An innovation worth dying for?

An innovation worth dying for?

Have you ever worked for a brand for which you would be willing to risk your life? This man did. 

However there are plenty of brands which many people work for, for many years, but in which they personally don’t believe.

Perhaps the most famous example being Gerald Ratner.

Ratner had joined the family business in 1966 and by the 1980s had built it up to be an extremely successful chain of cut-price jewellers. The group consisted of Ratners, H. Samuel, Ernest Jones, Leslie Davis and Watches of Switzerland.

Based on their success, Ratner was asked to make a speech at a conference of the Institute of Directors at the Royal Albert Hall on 23 April 1991.

It was here he revealed what he really thought of the brand,

“We also do cut-glass sherry decanters complete with six glasses on a silver-plated tray that your butler can serve you drinks on, all for £4.95. People say, ‘How can you sell this for such a low price?’ I say, ‘Because it’s total crap’.”

He then went on to say that some of the earrings were “cheaper than an M&S prawn sandwich but probably wouldn’t last as long.”

Though he was later to claim he said these things as a joke, few were convinced. The value of the Ratner group dropped by around £500 million and the new company boss fired Ratner not long after. The group was re-named The Signet Group.

Elisha Otis was cut from a different cloth, as he was to prove in May 1854 at New York’s Crystal Palace, the main exhibition hall of America’s first World’s Fair.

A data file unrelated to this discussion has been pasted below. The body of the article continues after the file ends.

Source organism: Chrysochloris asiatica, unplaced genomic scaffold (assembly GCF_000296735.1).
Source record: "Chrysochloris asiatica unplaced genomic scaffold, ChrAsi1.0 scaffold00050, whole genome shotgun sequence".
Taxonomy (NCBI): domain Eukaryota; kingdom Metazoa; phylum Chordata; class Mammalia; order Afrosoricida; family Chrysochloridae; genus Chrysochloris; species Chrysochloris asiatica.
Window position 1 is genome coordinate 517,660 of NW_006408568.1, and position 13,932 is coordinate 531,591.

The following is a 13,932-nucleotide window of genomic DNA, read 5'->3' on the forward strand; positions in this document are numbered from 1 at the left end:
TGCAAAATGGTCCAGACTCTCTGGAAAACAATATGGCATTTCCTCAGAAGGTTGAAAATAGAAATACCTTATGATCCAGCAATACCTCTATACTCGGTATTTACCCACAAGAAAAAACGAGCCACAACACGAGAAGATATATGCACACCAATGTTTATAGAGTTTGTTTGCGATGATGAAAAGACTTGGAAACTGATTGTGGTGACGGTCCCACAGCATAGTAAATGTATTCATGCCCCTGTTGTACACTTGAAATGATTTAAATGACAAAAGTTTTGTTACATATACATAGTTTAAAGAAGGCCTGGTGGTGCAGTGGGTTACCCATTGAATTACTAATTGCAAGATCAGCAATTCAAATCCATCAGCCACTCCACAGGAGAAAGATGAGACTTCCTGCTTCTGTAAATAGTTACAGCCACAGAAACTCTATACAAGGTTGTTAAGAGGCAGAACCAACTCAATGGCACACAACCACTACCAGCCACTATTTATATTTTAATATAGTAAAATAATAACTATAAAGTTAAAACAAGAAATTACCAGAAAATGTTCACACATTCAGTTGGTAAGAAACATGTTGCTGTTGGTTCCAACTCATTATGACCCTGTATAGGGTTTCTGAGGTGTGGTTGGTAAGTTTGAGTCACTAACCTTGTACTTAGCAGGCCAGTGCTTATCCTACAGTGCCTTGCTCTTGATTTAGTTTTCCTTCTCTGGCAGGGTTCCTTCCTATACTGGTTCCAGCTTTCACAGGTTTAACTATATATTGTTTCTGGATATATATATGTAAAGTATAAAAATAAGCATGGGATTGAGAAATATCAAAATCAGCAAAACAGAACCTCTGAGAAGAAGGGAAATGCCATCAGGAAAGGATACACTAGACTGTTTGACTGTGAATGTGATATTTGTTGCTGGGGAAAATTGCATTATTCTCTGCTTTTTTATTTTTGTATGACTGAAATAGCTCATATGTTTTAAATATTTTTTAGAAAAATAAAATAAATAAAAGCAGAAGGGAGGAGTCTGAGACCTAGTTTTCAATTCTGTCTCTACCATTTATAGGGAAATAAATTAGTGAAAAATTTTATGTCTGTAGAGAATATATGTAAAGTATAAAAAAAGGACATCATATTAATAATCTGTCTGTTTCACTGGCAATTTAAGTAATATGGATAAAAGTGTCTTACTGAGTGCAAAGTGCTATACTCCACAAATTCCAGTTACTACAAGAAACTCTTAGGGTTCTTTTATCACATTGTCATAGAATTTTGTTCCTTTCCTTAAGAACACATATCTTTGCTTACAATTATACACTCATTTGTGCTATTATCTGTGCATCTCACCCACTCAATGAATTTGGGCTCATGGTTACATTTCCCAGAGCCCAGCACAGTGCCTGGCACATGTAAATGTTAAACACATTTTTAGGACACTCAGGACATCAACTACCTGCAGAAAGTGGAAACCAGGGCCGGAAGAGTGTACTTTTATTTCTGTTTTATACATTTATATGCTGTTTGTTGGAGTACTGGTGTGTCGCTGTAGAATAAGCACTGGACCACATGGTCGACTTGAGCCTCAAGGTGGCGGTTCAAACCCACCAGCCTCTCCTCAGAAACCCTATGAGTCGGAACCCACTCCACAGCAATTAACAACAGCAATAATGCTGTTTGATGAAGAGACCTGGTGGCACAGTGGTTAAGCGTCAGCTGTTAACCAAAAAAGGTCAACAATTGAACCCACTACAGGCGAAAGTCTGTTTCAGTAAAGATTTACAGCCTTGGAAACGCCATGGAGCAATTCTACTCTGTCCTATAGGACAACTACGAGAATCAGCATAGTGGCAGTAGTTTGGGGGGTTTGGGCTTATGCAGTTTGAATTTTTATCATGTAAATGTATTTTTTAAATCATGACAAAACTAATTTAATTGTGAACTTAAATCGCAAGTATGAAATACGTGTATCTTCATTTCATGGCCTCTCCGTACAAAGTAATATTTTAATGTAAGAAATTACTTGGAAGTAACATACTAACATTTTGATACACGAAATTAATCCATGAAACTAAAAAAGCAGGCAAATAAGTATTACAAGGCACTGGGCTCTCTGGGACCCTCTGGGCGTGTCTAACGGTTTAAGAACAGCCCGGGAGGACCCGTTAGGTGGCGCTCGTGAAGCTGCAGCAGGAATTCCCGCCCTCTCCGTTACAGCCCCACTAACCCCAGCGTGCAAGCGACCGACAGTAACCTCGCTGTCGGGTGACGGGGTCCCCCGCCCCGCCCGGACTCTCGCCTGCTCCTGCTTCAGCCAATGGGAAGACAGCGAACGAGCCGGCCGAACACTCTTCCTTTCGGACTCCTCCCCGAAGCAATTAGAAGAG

Standing on top of a hoisting platform, high above the crowds at New York’s Crystal Palace, he called for everyone’s attention. As the heads turned around and up, he swung an axe and cut the rope supporting the platform. The platform began to drop and silence fell over the hall.


But the platform only dropped a few inches, and then came to a stop.

“All safe, gentlemen!” Otis announced to the crowd. Otis’ faith in his own revolutionary safety brake had been vindicated.

Elisha Otis had invented the safety elevator in 1852. He had solved the problem of rope failure that plagued elevators of that time. He installed a rope-break safety device called the safety brake (the equivalent of the modern safety gear) into the elevator. With the Otis safety brake, in the case of rope failure, a spring would force a ratchet to engage saw-tooth iron bars and safely secure the car.

 However he had only sold three, throughout the whole of 1853. Early 1854 was no better so he decided he would have to do something more radical to promote his invention. He decided to purchase a display at the forthcoming Crystal Palace Exhibition.

After his potential life threatening show, not only had his faith in his invention been  demonstrated but he was to get the commercial rewards he had sought.

He sold seven in the remainder of 1854 and then 15 in 1855.     

Otis is still the world’s leading lift company and it has installed elevators in some of the world’s most famous structures, including the Eiffel Tower, Empire State Building, the original World Trade Center, The Twilight Zone Tower of Terror, Petronas Twin Towers, Burj Khalifa, CN Tower and the Skylon Tower.

Many credit his invention as a crucial step in the path to skyscrapers as it enabled buildings and architects to reach higher and higher.

All because he truly believed in his idea and was willing to put his life on the line to prove it.



Footnote: Otis was clearly a clever marketer; he even used his business card as a selling card. As well as contact details it read, “Otis’ Life-Saving Steam Elevators are so constructed that if the rope breaks the platform cannot fall. Twelve men killed in this city (Yonkers, N.Y.) within four years with the old kind, and not one killed or hurt with Otis’ Excelsior Elevators.”

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